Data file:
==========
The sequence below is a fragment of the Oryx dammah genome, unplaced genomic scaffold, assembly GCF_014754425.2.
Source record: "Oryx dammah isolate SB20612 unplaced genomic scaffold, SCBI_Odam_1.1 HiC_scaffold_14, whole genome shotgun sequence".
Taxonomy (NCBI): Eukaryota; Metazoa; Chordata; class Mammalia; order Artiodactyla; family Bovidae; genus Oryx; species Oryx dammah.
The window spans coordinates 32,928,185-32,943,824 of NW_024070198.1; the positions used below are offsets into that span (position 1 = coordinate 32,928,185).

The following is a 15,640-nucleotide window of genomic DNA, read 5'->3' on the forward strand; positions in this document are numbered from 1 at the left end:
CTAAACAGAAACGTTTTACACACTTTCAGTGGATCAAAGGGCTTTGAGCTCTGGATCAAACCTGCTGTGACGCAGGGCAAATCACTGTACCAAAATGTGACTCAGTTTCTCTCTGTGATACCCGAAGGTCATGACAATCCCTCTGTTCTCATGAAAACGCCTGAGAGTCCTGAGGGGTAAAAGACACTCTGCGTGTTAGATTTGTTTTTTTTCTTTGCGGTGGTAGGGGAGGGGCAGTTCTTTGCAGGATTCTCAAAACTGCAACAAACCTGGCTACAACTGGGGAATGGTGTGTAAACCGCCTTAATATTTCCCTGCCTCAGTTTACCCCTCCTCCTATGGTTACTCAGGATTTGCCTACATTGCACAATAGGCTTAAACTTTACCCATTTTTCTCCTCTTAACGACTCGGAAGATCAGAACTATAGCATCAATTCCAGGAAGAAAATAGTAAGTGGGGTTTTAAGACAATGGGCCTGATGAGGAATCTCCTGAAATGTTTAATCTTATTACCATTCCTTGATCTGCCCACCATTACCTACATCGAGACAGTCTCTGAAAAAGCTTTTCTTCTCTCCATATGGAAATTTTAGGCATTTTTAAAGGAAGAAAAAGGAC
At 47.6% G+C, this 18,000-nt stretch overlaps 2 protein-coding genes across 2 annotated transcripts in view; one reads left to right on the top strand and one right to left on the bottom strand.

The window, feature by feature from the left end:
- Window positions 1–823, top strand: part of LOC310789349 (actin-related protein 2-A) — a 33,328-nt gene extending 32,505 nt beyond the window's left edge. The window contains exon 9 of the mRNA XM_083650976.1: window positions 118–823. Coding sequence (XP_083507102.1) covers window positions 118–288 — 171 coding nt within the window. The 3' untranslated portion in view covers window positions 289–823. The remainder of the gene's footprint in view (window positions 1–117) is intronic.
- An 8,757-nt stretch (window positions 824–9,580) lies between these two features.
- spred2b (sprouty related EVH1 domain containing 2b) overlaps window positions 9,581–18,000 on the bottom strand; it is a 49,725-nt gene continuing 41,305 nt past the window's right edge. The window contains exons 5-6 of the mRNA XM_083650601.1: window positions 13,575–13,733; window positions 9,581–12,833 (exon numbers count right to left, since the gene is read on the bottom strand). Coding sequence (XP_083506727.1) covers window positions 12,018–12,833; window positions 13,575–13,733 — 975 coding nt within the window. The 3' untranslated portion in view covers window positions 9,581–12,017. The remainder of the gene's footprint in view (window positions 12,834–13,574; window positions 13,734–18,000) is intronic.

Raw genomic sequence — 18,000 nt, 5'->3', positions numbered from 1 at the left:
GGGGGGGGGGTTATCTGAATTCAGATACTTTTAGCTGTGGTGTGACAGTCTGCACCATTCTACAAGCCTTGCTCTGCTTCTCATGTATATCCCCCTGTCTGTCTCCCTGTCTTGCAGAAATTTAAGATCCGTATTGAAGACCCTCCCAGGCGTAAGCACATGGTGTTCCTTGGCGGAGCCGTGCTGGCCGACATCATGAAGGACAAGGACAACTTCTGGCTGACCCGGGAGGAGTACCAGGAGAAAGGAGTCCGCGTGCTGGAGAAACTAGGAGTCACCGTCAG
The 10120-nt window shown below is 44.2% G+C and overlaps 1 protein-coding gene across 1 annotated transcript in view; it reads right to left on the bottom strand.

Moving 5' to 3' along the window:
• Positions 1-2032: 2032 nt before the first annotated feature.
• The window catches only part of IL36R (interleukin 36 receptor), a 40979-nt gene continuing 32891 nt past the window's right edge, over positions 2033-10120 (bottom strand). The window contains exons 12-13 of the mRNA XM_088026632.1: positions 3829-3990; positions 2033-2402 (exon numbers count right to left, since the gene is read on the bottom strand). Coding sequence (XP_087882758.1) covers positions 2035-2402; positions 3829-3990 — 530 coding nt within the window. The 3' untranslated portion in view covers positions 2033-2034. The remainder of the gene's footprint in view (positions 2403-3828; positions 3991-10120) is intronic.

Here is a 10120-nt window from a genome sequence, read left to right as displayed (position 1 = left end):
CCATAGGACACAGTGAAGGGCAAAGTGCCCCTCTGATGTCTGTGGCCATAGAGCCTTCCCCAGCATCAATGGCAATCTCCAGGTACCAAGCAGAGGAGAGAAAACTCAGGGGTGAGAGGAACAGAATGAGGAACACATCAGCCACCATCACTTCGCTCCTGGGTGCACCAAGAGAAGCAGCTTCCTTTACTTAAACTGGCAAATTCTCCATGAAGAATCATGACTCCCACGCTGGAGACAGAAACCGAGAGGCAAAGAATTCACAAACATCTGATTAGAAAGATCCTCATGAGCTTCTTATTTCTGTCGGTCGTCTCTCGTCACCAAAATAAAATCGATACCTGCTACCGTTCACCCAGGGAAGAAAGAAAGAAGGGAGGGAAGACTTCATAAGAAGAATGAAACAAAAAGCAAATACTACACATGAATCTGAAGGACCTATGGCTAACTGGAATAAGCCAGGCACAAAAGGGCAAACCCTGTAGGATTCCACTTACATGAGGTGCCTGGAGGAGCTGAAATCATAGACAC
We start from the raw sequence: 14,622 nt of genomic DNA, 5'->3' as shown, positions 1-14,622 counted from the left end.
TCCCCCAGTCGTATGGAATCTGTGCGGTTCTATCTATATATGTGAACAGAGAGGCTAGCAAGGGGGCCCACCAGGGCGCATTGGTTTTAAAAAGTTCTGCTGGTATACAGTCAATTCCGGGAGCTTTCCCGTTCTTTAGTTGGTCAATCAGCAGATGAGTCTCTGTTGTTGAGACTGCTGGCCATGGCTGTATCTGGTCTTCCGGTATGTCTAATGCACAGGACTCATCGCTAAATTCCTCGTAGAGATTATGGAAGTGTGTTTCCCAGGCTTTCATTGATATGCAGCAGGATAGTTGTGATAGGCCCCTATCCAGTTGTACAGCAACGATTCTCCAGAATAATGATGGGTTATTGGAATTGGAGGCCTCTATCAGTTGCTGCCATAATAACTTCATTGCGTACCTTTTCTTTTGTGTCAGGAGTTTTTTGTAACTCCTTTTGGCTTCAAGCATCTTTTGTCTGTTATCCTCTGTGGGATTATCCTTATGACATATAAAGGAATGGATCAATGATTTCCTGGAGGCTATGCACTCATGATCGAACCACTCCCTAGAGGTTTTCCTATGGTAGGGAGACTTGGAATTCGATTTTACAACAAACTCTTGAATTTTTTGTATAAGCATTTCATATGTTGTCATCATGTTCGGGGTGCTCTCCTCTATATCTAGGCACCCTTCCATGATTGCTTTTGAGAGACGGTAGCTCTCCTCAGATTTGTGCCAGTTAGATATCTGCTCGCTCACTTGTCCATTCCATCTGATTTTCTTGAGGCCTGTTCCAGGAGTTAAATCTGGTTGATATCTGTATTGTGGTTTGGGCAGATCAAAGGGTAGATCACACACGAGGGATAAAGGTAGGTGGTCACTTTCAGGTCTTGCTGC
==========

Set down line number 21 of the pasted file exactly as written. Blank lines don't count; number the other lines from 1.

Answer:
TCCCCCAGTCGTATGGAATCTGTGCGGTTCTATCTATATATGTGAACAGAGAGGCTAGCAAGGGGGCCCACCAGGGCGCATTGGTTTTAAAAAGTTCTGCTGGTATACAGTCAATTCCGGGAGCTTTCCCGTTCTTTAGTTGGTCAATCAGCAGATGAGTCTCTGTTGTTGAGACTGCTGGCCATGGCTGTATCTGGTCTTCCGGTATGTCTAATGCACAGGACTCATCGCTAAATTCCTCGTAGAGATTATGGAAGTGTGTTTCCCAGGCTTTCATTGATATGCAGCAGGATAGTTGTGATAGGCCCCTATCCAGTTGTACAGCAACGATTCTCCAGAATAATGATGGGTTATTGGAATTGGAGGCCTCTATCAGTTGCTGCCATAATAACTTCATTGCGTACCTTTTCTTTTGTGTCAGGAGTTTTTTGTAACTCCTTTTGGCTTCAAGCATCTTTTGTCTGTTATCCTCTGTGGGATTATCCTTATGACATATAAAGGAATGGATCAATGATTTCCTGGAGGCTATGCACTCATGATCGAACCACTCCCTAGAGGTTTTCCTATGGTAGGGAGACTTGGAATTCGATTTTACAACAAACTCTTGAATTTTTTGTATAAGCATTTCATATGTTGTCATCATGTTCGGGGTGCTCTCCTCTATATCTAGGCACCCTTCCATGATTGCTTTTGAGAGACGGTAGCTCTCCTCAGATTTGTGCCAGTTAGATATCTGCTCGCTCACTTGTCCATTCCATCTGATTTTCTTGAGGCCTGTTCCAGGAGTTAAATCTGGTTGATATCTGTATTGTGGTTTGGGCAGATCAAAGGGTAGATCACACACGAGGGATAAAGGTAGGTGGTCACTTTCAGGTCTTGCTGC